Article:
“We are committed to taking care of the places where we travel and supporting the Ukrainians in this difficult time is part of this,” says James Hewlett, head of marketing for Collette in Australia.


G Adventures has also cancelled all tours in Russia and travellers booked on forward departures will be refunded. They will no longer accept Russian nationals residing inside Russia on their trips, or take bookings from Russian agencies. “I have always said travel can be the fastest path to peace, so it breaks my heart that it has come to this,” says Bruce Poon Tip, founder of G Adventures. “There are many fine people in Russia who are now forced to become part of the solution.”


European Waterways reckons solo travel represents nearly 25 per cent of the market and is one of the fastest growing segments of the industry. A spokesperson says: “Today’s solo travellers are more confident and adventurous and have the financial independence to explore the world on their own. For them, travel is less about living ‘the single’s life’ and more about seeking out experiences that help them learn about different cultures and contribute to personal growth.”

European Waterways’ managing director Derek Banks says its luxury hotel barge La Bella Vita is especially suited for these travellers.

Derek explains: “It offers a memorable journey between Venice and Mantua that immerses guests in the culture, tradition, art, and architecture of Italy, all while being treated to world-class cuisine and the finest wine.” European Waterways has dropped the single supplement on six-night voyages which depart on April 17, May 15 and May 29, 2022 — a saving of up to $2400 per cabin.

There is also 10 per cent per person off early bookings on La Bella Vita’s annual solo cruise, which departs Venice on October 16, 2022.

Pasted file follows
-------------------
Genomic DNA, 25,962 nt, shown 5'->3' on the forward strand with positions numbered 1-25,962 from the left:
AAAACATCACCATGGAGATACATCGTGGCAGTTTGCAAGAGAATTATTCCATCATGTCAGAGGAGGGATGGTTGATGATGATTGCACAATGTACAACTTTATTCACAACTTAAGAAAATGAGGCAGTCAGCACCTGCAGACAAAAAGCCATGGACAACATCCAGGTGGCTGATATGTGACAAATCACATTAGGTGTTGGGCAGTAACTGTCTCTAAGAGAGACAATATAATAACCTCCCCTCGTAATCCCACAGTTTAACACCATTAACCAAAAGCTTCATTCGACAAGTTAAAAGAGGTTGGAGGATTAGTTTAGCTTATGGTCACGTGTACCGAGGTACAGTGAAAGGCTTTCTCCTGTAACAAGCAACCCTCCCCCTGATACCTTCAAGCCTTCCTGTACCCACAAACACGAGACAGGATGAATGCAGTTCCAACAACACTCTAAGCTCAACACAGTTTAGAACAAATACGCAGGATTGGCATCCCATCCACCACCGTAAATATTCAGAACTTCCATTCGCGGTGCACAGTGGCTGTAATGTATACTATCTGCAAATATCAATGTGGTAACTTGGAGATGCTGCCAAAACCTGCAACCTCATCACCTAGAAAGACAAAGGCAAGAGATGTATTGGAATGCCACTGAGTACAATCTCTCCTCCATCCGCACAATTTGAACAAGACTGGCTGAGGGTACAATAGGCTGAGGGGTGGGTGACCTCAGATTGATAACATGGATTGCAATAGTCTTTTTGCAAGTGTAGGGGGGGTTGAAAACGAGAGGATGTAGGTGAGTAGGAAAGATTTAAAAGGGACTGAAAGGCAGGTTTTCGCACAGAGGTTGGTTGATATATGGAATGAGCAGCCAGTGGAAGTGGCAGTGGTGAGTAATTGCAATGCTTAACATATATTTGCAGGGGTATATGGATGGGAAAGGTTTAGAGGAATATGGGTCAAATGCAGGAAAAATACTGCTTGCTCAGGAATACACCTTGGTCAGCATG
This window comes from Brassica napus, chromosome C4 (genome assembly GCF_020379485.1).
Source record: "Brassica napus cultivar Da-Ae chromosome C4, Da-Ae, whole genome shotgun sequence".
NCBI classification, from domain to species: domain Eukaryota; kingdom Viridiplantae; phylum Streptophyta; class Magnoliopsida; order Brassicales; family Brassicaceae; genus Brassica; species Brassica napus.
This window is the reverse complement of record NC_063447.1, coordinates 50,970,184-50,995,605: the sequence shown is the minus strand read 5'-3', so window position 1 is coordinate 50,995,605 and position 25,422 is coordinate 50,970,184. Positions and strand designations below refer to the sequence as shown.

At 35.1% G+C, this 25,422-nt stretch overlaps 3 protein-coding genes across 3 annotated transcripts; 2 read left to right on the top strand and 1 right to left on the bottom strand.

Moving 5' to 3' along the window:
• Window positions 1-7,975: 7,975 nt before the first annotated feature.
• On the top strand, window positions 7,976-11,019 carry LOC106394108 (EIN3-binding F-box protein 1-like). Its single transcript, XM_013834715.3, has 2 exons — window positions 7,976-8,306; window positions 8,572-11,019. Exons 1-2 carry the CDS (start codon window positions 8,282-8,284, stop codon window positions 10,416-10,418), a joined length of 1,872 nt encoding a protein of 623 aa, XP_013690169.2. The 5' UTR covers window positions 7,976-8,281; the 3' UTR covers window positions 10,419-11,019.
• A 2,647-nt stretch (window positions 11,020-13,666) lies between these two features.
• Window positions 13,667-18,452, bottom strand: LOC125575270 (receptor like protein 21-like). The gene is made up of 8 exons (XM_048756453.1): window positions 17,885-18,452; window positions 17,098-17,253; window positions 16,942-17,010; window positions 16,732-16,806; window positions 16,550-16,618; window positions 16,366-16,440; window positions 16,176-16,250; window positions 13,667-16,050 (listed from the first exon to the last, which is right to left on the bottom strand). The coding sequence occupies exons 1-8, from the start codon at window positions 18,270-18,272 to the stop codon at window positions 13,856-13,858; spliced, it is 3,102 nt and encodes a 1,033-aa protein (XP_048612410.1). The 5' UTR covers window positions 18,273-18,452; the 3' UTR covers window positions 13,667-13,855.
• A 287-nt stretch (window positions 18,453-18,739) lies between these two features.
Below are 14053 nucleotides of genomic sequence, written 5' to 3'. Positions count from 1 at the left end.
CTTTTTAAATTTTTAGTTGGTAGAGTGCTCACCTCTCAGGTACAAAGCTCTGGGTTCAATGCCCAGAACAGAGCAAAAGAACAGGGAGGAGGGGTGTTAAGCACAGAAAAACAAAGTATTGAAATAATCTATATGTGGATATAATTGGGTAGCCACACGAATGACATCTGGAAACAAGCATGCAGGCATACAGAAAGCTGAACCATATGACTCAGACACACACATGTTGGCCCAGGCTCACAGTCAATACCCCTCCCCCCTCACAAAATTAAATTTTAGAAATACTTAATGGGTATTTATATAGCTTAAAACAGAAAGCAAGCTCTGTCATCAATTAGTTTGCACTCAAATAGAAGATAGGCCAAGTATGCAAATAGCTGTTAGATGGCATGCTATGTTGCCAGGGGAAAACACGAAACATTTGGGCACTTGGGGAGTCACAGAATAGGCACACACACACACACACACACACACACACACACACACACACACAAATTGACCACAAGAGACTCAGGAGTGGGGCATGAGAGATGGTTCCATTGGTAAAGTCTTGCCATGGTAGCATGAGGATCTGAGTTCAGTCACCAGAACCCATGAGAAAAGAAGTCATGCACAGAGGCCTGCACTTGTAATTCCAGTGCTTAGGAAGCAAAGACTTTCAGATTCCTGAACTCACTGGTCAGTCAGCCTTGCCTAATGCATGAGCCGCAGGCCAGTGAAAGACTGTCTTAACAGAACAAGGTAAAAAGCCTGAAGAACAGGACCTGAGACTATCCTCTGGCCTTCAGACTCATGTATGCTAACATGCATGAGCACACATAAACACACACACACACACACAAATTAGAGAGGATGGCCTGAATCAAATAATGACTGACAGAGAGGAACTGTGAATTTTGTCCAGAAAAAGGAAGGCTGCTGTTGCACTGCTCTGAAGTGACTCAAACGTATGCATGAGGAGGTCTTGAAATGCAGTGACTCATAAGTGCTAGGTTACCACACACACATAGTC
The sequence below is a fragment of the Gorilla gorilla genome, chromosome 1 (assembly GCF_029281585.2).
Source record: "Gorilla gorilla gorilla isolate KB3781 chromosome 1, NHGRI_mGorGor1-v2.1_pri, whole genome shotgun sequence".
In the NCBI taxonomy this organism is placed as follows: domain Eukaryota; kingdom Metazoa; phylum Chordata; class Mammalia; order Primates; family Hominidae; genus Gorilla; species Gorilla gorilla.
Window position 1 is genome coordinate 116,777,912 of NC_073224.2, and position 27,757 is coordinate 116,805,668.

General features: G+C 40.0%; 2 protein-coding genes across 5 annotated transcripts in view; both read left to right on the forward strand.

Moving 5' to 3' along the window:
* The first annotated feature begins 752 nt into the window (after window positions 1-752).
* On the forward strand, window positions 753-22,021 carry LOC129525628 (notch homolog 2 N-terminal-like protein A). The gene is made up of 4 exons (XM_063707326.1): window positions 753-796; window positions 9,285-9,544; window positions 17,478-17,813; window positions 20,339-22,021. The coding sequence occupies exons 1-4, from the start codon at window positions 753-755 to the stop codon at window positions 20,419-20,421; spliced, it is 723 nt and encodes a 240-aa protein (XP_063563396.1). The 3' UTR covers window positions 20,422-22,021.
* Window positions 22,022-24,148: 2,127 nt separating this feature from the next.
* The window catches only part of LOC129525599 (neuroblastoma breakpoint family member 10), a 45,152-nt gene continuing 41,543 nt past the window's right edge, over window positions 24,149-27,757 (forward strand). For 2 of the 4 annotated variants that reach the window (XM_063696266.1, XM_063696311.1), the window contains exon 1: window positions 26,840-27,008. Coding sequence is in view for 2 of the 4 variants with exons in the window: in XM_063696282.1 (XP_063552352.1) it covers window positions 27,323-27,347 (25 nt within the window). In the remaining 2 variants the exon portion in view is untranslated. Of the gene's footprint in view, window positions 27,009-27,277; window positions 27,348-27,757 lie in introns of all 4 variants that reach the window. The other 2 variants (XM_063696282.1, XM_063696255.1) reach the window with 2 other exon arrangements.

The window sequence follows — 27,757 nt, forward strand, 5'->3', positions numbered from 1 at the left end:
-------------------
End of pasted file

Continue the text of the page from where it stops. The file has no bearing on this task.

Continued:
Accommodating up to 20 passengers, La Bella Vita sails Italy’s River Po, with guided tours of the Renaissance cities of Ferrara and Mantua, and the picturesque fishing town of Chioggia. europeanwaterways.com


And I’ll leave the final words to Julie Baker, at Perth-based Journeys of the Spirit, which for 27 years has sought out exceptional and culturally rich experiences worldwide, creating transformative holidays that provide a balance of exploration and indulgence …

“As we begin to open up to the world again, this is a powerful time to ponder how we want to step out into the world through the fresh eyes of what we’ve learned and what now brings us joy.

“We have all learnt a lot in the past two years. What’s important, and what’s not. We’ve created new ways to stay connected. And to have fun. We care more.

“So before we step on the travelator of life, ask yourself … what have I learnt about myself, what do I appreciate now, what makes me happy, and then, how can I bring these important elements into the way I travel and experience the world?

“Being aware of why we travel, what it gives us, what we can give to the cultures we experience and what we want our mind, body and spirit to feel, also contribute by naturally aligning our intrinsic needs with our awareness of what feeds us.

“And so for the next phase of Journeys. We can dream. We can get excited about the possibilities on the horizon.

“Because it’s not just about the destination, but the journey to create that special experience for yourself that will naturally move you from flat to flight.”

— Julie Baker. journeysof thespirit.com.au